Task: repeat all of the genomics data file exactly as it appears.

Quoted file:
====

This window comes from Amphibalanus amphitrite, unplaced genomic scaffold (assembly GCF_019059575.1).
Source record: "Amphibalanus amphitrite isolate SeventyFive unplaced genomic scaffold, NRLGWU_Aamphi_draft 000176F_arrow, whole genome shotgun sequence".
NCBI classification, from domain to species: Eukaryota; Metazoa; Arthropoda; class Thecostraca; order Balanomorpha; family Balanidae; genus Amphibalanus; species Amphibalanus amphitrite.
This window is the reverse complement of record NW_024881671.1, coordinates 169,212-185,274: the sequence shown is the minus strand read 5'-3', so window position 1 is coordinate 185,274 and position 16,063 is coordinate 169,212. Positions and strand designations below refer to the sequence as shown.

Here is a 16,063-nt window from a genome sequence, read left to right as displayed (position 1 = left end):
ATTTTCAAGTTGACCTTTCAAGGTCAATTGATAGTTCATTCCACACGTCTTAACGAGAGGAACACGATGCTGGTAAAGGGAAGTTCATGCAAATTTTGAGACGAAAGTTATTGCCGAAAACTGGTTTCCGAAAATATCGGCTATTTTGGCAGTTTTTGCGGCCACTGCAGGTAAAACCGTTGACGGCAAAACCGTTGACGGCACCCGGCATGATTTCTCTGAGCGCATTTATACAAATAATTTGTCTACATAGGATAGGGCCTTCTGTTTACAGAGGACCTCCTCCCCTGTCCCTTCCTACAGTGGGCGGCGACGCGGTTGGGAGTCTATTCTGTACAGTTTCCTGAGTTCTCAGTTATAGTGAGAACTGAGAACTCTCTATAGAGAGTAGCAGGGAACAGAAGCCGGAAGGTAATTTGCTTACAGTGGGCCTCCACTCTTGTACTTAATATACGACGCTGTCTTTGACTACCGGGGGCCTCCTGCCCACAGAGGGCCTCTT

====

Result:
This window comes from Amphibalanus amphitrite, unplaced genomic scaffold (assembly GCF_019059575.1).
Source record: "Amphibalanus amphitrite isolate SeventyFive unplaced genomic scaffold, NRLGWU_Aamphi_draft 000176F_arrow, whole genome shotgun sequence".
NCBI classification, from domain to species: Eukaryota; Metazoa; Arthropoda; class Thecostraca; order Balanomorpha; family Balanidae; genus Amphibalanus; species Amphibalanus amphitrite.
This window is the reverse complement of record NW_024881671.1, coordinates 169,212-185,274: the sequence shown is the minus strand read 5'-3', so window position 1 is coordinate 185,274 and position 16,063 is coordinate 169,212. Positions and strand designations below refer to the sequence as shown.

Here is a 16,063-nt window from a genome sequence, read left to right as displayed (position 1 = left end):
ATTTTCAAGTTGACCTTTCAAGGTCAATTGATAGTTCATTCCACACGTCTTAACGAGAGGAACACGATGCTGGTAAAGGGAAGTTCATGCAAATTTTGAGACGAAAGTTATTGCCGAAAACTGGTTTCCGAAAATATCGGCTATTTTGGCAGTTTTTGCGGCCACTGCAGGTAAAACCGTTGACGGCAAAACCGTTGACGGCACCCGGCATGATTTCTCTGAGCGCATTTATACAAATAATTTGTCTACATAGGATAGGGCCTTCTGTTTACAGAGGACCTCCTCCCCTGTCCCTTCCTACAGTGGGCGGCGACGCGGTTGGGAGTCTATTCTGTACAGTTTCCTGAGTTCTCAGTTATAGTGAGAACTGAGAACTCTCTATAGAGAGTAGCAGGGAACAGAAGCCGGAAGGTAATTTGCTTACAGTGGGCCTCCACTCTTGTACTTAATATACGACGCTGTCTTTGACTACCGGGGGCCTCCTGCCCACAGAGGGCCTCTT